Bonilla Valladares was a member of the Honduran National Police between approximately 1985 and approximately 2016. During his tenure, he held high-ranking positions, including regional police chief with authority over locations in western Honduras that were strategically important to drug traffickers, and chief of the Honduran National Police for all of Honduras between approximately 2012 and approximately 2013. Bonilla Valladares corruptly exploited these official positions to facilitate cocaine trafficking, and used violence, including murder, to protect the particular cell of politically connected drug traffickers he aligned with, including Hernandez Alvarado and at least one of Hernandez Alvarado’s brothers, who is a former Honduran congressman and the current president of Honduras referred to in the complaint charging Bonilla Valladares. In exchange for bribes paid in drug proceeds, Bonilla Valladares directed members of the Honduran National Police, who were armed with machineguns, to let cocaine shipments pass through police checkpoints without being inspected or seized. Bonilla Valladares, in coordination with Hernandez Alvarado and others, also provided members of their conspiracy with sensitive law enforcement information to facilitate cocaine shipments, including information regarding aerial and maritime interdiction operations.
In or about July 2011, Bonilla Valladares participated in the murder of a rival drug trafficker at the request of Hernandez Alvarado and others because the rival trafficker had attempted to prevent Hernandez Alvarado and other members of the conspiracy from transporting cocaine through a region of western Honduras near the border with Guatemala. Claiming to investigate the murder at the time, Bonilla Valladares reportedly told a member of the media, in substance, that the murder was a well planned surprise attack that had been carried out efficiently and that the perpetrators had cleaned the murder scene thoroughly. Bonilla Valladares reportedly added that the perpetrators of the murder had used 40-millimeter grenade launchers, M-16 assault rifles, and Galil assault rifles. The latter two types of weapons were issued by the Honduran government to some members of the Honduran National Police.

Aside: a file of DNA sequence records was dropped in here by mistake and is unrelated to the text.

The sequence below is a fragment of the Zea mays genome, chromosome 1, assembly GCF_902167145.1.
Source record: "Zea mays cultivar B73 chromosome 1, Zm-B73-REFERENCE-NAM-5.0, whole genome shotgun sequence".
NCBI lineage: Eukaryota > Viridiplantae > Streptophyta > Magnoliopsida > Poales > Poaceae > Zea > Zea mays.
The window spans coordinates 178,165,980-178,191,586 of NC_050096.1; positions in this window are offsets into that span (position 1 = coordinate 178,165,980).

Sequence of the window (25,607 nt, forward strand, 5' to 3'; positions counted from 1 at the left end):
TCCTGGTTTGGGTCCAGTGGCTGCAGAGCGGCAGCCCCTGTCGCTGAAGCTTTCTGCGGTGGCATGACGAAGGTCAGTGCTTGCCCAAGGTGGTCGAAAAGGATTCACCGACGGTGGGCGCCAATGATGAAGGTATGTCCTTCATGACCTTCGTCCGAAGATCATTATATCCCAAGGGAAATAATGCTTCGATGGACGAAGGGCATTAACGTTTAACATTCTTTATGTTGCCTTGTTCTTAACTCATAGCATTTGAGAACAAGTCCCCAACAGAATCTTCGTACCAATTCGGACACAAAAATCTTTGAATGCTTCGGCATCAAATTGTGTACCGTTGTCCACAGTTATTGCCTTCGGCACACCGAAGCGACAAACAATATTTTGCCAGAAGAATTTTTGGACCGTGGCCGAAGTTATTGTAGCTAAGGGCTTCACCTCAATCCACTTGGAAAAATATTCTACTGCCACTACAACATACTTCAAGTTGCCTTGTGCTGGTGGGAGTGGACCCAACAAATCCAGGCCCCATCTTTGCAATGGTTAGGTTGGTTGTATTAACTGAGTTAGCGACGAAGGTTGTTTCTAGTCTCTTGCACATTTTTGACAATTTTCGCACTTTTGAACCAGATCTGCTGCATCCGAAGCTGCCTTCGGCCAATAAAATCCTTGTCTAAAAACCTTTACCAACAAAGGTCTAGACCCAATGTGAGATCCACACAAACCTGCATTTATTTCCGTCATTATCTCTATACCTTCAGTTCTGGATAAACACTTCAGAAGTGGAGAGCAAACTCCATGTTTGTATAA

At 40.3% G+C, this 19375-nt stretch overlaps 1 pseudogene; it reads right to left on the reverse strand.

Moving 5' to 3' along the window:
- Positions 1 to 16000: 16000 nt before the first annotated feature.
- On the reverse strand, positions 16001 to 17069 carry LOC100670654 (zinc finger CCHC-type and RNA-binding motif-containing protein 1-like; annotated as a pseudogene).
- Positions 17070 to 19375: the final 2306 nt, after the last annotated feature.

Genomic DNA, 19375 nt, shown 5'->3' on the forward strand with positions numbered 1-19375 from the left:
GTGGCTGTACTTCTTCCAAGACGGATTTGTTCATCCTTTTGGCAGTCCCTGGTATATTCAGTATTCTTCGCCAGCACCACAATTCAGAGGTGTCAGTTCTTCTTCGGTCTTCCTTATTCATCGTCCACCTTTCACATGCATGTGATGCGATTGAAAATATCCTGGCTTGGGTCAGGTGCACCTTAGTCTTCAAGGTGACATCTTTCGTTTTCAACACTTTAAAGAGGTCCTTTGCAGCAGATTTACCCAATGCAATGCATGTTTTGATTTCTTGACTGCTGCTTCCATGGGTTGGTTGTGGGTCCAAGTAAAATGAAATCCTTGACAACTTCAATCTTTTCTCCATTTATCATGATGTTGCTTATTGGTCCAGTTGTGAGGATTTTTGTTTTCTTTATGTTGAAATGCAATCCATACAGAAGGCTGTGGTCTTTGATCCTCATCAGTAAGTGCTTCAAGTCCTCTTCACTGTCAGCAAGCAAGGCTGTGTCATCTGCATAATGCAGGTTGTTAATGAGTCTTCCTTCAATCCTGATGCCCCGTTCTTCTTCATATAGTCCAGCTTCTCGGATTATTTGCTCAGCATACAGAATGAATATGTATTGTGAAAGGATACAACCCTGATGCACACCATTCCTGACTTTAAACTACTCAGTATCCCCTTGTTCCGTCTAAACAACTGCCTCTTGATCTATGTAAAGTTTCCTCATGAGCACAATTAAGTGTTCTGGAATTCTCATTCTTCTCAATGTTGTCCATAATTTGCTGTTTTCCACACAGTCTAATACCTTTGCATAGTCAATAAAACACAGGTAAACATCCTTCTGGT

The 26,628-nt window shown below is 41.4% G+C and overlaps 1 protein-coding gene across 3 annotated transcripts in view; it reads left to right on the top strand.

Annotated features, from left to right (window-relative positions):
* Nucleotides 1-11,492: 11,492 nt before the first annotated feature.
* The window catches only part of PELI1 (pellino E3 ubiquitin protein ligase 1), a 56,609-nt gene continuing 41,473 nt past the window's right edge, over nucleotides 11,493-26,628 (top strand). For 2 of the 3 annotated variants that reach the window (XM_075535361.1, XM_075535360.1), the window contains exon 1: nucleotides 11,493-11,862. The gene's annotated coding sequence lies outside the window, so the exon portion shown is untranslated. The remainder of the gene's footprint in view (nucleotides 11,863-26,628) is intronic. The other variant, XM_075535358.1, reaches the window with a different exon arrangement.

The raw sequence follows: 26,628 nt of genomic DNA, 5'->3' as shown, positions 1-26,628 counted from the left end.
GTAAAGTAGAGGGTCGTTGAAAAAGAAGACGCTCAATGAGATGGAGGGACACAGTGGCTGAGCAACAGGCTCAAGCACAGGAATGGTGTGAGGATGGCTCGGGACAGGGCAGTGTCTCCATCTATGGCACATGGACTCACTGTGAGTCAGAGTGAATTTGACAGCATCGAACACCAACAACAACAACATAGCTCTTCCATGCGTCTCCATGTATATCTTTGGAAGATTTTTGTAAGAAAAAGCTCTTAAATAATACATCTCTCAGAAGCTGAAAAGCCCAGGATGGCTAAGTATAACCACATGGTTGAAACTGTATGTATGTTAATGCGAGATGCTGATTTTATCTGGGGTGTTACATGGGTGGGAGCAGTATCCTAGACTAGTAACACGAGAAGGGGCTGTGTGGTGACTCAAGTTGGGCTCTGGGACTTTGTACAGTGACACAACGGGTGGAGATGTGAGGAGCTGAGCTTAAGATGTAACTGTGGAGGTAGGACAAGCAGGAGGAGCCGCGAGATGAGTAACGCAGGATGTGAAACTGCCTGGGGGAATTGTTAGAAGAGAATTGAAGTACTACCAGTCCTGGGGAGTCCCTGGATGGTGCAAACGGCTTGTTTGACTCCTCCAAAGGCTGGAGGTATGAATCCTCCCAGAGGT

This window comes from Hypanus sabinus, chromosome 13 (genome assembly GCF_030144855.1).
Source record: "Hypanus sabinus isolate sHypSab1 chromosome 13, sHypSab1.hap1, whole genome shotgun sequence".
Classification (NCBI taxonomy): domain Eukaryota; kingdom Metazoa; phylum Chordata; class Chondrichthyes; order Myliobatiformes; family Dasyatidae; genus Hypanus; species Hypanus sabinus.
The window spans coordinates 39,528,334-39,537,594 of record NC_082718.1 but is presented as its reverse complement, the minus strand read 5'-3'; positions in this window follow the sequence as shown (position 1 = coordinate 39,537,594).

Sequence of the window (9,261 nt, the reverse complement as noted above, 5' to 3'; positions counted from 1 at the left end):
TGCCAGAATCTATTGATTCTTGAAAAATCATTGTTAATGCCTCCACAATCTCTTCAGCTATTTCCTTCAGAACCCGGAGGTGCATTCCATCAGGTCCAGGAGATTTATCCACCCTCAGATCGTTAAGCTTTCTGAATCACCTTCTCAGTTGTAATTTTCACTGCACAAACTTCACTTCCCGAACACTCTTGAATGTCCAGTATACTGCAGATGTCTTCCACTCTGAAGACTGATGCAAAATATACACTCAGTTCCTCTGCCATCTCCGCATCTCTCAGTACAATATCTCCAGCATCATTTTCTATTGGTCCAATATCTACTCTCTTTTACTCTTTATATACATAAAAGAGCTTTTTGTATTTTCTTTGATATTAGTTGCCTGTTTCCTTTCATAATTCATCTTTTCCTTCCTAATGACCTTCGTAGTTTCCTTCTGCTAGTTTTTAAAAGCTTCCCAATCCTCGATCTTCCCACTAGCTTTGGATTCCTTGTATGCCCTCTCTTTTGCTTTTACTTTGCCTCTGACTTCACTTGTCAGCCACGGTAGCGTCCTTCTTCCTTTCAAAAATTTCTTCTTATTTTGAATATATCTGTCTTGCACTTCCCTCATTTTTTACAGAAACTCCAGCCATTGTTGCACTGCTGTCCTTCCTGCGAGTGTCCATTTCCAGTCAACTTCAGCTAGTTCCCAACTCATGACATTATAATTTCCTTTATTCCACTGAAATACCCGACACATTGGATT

The complaint charges Bonilla Valladares, 60, with conspiring to import cocaine into the United States; using and carrying machine guns and destructive devices during and in relation to, and possessing machine guns and destructive devices in furtherance of, the cocaine importation conspiracy; and conspiring to use and carry machine guns and destructive devices during and in relation to, and to possess machine guns and destructive devices in furtherance of, the cocaine importation conspiracy. If convicted, Bonilla Valladares faces a mandatory minimum sentence of 10 years in prison and a maximum term of life in prison on Count One, a mandatory minimum sentence of 30 years in prison and a maximum term of life in prison on Count Two, and a maximum term of life in prison on Count Three.